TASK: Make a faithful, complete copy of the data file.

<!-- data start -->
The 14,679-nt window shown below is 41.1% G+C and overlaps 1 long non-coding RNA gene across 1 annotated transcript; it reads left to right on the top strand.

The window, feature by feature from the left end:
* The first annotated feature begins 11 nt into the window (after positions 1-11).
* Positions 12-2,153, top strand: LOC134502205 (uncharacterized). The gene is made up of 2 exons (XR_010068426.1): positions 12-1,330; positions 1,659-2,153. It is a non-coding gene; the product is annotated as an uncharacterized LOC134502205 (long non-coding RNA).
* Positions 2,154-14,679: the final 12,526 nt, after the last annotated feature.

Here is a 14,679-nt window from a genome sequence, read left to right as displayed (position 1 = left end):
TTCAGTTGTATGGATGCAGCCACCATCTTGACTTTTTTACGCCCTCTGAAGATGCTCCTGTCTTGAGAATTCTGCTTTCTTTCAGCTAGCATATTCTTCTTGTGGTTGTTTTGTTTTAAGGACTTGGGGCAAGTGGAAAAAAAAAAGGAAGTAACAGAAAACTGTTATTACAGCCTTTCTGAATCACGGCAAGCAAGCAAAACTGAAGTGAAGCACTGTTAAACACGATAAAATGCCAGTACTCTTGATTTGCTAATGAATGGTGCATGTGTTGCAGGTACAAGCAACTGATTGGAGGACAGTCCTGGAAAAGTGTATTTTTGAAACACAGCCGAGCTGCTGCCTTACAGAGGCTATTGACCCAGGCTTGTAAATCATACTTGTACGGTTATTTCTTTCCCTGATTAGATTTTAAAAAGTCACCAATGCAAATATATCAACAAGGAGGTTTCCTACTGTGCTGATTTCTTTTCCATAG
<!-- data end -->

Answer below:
The 14,679-nt window shown below is 41.1% G+C and overlaps 1 long non-coding RNA gene across 1 annotated transcript; it reads left to right on the top strand.

The window, feature by feature from the left end:
* The first annotated feature begins 11 nt into the window (after positions 1-11).
* Positions 12-2,153, top strand: LOC134502205 (uncharacterized). The gene is made up of 2 exons (XR_010068426.1): positions 12-1,330; positions 1,659-2,153. It is a non-coding gene; the product is annotated as an uncharacterized LOC134502205 (long non-coding RNA).
* Positions 2,154-14,679: the final 12,526 nt, after the last annotated feature.

Here is a 14,679-nt window from a genome sequence, read left to right as displayed (position 1 = left end):
TTCAGTTGTATGGATGCAGCCACCATCTTGACTTTTTTACGCCCTCTGAAGATGCTCCTGTCTTGAGAATTCTGCTTTCTTTCAGCTAGCATATTCTTCTTGTGGTTGTTTTGTTTTAAGGACTTGGGGCAAGTGGAAAAAAAAAAGGAAGTAACAGAAAACTGTTATTACAGCCTTTCTGAATCACGGCAAGCAAGCAAAACTGAAGTGAAGCACTGTTAAACACGATAAAATGCCAGTACTCTTGATTTGCTAATGAATGGTGCATGTGTTGCAGGTACAAGCAACTGATTGGAGGACAGTCCTGGAAAAGTGTATTTTTGAAACACAGCCGAGCTGCTGCCTTACAGAGGCTATTGACCCAGGCTTGTAAATCATACTTGTACGGTTATTTCTTTCCCTGATTAGATTTTAAAAAGTCACCAATGCAAATATATCAACAAGGAGGTTTCCTACTGTGCTGATTTCTTTTCCATAG